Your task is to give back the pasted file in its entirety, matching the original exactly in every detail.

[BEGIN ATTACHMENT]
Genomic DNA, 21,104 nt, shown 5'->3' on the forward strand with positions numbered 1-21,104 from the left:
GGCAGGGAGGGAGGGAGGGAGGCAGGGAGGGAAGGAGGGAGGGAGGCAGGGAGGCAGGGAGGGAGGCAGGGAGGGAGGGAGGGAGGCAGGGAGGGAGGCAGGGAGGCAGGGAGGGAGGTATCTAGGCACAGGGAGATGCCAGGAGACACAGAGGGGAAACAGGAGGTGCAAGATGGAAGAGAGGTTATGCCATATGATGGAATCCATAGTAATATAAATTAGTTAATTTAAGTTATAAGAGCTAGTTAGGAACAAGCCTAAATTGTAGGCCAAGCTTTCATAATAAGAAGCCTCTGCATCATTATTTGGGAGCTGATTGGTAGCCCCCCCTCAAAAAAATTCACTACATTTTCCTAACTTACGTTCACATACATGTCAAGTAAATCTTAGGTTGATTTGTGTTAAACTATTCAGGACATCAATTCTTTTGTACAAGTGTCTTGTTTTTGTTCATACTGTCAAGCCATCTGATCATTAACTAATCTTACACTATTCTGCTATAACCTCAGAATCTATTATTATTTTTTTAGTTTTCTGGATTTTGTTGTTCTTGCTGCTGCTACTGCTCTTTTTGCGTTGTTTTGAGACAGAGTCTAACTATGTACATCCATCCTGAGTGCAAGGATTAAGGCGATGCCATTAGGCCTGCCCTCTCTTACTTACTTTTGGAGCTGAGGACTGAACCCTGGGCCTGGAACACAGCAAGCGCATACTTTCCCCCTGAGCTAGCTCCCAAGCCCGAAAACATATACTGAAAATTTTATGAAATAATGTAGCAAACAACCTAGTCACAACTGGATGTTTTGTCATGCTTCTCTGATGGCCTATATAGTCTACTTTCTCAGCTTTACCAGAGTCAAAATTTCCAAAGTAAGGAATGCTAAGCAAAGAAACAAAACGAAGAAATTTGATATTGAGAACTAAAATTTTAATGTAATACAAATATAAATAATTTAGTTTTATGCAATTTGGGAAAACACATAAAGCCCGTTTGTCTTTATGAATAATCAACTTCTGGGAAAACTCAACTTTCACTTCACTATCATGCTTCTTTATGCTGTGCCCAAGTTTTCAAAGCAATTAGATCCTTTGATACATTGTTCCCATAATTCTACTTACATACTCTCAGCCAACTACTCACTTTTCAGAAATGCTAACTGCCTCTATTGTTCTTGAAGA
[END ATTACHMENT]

Genomic DNA, 21,104 nt, shown 5'->3' on the forward strand with positions numbered 1-21,104 from the left:
GGCAGGGAGGGAGGGAGGGAGGCAGGGAGGGAAGGAGGGAGGGAGGCAGGGAGGCAGGGAGGGAGGCAGGGAGGGAGGGAGGGAGGCAGGGAGGGAGGCAGGGAGGCAGGGAGGGAGGTATCTAGGCACAGGGAGATGCCAGGAGACACAGAGGGGAAACAGGAGGTGCAAGATGGAAGAGAGGTTATGCCATATGATGGAATCCATAGTAATATAAATTAGTTAATTTAAGTTATAAGAGCTAGTTAGGAACAAGCCTAAATTGTAGGCCAAGCTTTCATAATAAGAAGCCTCTGCATCATTATTTGGGAGCTGATTGGTAGCCCCCCCTCAAAAAAATTCACTACATTTTCCTAACTTACGTTCACATACATGTCAAGTAAATCTTAGGTTGATTTGTGTTAAACTATTCAGGACATCAATTCTTTTGTACAAGTGTCTTGTTTTTGTTCATACTGTCAAGCCATCTGATCATTAACTAATCTTACACTATTCTGCTATAACCTCAGAATCTATTATTATTTTTTTAGTTTTCTGGATTTTGTTGTTCTTGCTGCTGCTACTGCTCTTTTTGCGTTGTTTTGAGACAGAGTCTAACTATGTACATCCATCCTGAGTGCAAGGATTAAGGCGATGCCATTAGGCCTGCCCTCTCTTACTTACTTTTGGAGCTGAGGACTGAACCCTGGGCCTGGAACACAGCAAGCGCATACTTTCCCCCTGAGCTAGCTCCCAAGCCCGAAAACATATACTGAAAATTTTATGAAATAATGTAGCAAACAACCTAGTCACAACTGGATGTTTTGTCATGCTTCTCTGATGGCCTATATAGTCTACTTTCTCAGCTTTACCAGAGTCAAAATTTCCAAAGTAAGGAATGCTAAGCAAAGAAACAAAACGAAGAAATTTGATATTGAGAACTAAAATTTTAATGTAATACAAATATAAATAATTTAGTTTTATGCAATTTGGGAAAACACATAAAGCCCGTTTGTCTTTATGAATAATCAACTTCTGGGAAAACTCAACTTTCACTTCACTATCATGCTTCTTTATGCTGTGCCCAAGTTTTCAAAGCAATTAGATCCTTTGATACATTGTTCCCATAATTCTACTTACATACTCTCAGCCAACTACTCACTTTTCAGAAATGCTAACTGCCTCTATTGTTCTTGAAGA